The Golden Triangle: the Wild East of Wildlife Trafficking
Wildlife parts are openly on sale in the Golden Triangle region. Photo Credit: WWF-Greater Mekong
Tigers, elephants, pangolins, sun bears, rhinos, serows, helmeted hornbills, gaurs, leopards, turtles.
These are, according to the anti-trafficking watchdog TRAFFIC, the most commonly trafficked endangered species that pass through the so-called Golden Triangle. A small area wedged between Laos, Myanmar and Thailand, the Golden Triangle has long been notorious for the rampant cross-border trafficking of everything from narcotics to animal parts.
Many of the trafficked animals on sale in the area are poached as far away as Sabah, from where they are then smuggled to China and Vietnam via the Golden Triangle. Some of the animals, like rhinos, are taken from even farther afield: Africa. On the continent three rhinos are poached every single day on average, according to conservationists. Their horns are routinely smuggled to Vietnam and China, where they are ground up and used in potions and ointments.
Pangolins, meanwhile, are hunted mercilessly for their scales. Helmeted hornbills in turn are poached for their casques, which are used as decorative objects that are prized as markers of wealth and status in Vietnam and China. Leopards are hunted for their skin and skulls, which, too, are used as decorative items.
The same goes for tigers and Malayan sun bears. “Many of Asia’s poached and farmed tigers pass through the Golden Triangle, where they end up in tiger wine, on dinner tables, in dubious medicines or as luxury items and jewellery,” TRAFFIC explains.
“The trade in live elephants, elephant skin, combined with continuing demand for ivory, is threatening elephant populations from Asia to Africa,” the nonprofit adds. “Bear farms are rampant across the region, where both Sun Bears and Asiatic Black Bears — mostly captured in the wild — are kept in cages while their bile is collected for traditional medicine and folk remedies.”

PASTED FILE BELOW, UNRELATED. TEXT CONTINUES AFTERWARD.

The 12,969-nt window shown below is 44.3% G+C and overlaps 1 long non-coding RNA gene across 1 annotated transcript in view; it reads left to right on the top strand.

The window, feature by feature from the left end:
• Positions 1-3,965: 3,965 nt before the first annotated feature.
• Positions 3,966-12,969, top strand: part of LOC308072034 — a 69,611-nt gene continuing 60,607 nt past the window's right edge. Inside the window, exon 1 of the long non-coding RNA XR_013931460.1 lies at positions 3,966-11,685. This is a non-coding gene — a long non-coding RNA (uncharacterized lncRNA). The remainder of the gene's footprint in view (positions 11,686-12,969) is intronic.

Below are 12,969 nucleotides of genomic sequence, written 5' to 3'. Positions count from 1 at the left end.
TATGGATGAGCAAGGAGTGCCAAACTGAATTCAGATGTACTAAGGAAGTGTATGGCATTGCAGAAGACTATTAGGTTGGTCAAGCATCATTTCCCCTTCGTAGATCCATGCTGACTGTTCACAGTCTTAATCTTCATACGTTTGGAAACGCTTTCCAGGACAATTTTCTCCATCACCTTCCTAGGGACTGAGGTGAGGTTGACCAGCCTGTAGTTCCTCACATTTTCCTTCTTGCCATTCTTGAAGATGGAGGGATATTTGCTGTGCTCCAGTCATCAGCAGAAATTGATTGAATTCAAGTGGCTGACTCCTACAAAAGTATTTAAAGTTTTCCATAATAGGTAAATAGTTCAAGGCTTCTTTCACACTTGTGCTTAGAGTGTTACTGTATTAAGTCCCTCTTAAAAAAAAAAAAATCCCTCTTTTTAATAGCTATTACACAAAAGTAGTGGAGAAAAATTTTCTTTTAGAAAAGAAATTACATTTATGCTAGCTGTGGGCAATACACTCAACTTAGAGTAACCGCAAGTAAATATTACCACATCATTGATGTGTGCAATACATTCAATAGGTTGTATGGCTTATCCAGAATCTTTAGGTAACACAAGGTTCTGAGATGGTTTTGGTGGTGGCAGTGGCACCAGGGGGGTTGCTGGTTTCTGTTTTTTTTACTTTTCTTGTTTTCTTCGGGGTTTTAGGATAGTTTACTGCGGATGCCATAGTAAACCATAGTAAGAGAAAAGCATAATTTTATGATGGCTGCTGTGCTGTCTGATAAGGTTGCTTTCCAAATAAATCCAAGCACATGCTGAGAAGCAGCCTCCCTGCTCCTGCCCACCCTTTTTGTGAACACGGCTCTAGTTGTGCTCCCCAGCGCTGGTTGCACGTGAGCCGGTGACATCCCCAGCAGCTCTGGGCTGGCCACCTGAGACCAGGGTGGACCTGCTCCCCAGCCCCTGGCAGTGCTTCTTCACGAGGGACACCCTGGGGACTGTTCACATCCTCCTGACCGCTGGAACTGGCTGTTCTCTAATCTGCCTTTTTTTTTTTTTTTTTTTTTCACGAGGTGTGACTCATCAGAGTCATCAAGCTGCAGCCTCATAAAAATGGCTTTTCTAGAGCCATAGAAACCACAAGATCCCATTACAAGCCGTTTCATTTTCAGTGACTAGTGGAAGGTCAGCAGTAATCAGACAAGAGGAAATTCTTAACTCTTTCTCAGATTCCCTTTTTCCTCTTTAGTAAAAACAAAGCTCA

Shocking, yes. At such farms captive bears face long years of abuse, neglect and torture, suffering great pain and anguish. Scores of such farms remain in operation from Laos to China. Worse, similar farms also exist for tigers where the body parts of the striped predators are routinely harvested: their teeth, claws, pelts, bones. Even when the tigers are kept alive, they are often done so in appalling conditions. They are treated as mere playthings for visiting tourists who can pose for selfies with them. Tiger cubs are especially popular for such purposes.
This callous abuse of endangered species must stop. The World Wide Fund for Nature has called on law enforcement officials in the Golden Triangle and elsewhere across the region to step up their efforts to clamp down on the cross-border trade in illegal wildlife parts. That will certainly need to be done if we are to save the last few tigers, elephants, pangolins, sun bears and myriad other beleaguered species from being hunted into extinction.
The problem, however, isn’t only with the supply of animal parts. It’s also with undimmed demand for such parts across Southeast Asia. Sadly, atavistic beliefs in the curative properties of animal parts continue to persist, especially among practitioners of Traditional Chinese Medicine. We must all refuse to buy any “traditional” medicine made from the parts of endangered flora and fauna. We must also educate others about the existential threats that traditional medicine poses to wildlife in Malaysia and elsewhere in Southeast Asia. We can all make a difference if we put our minds to it.
Darunee Sukanan. The author has a master’s in Environmental Sciences and Policy from the Central European University in Budapest, Hungary.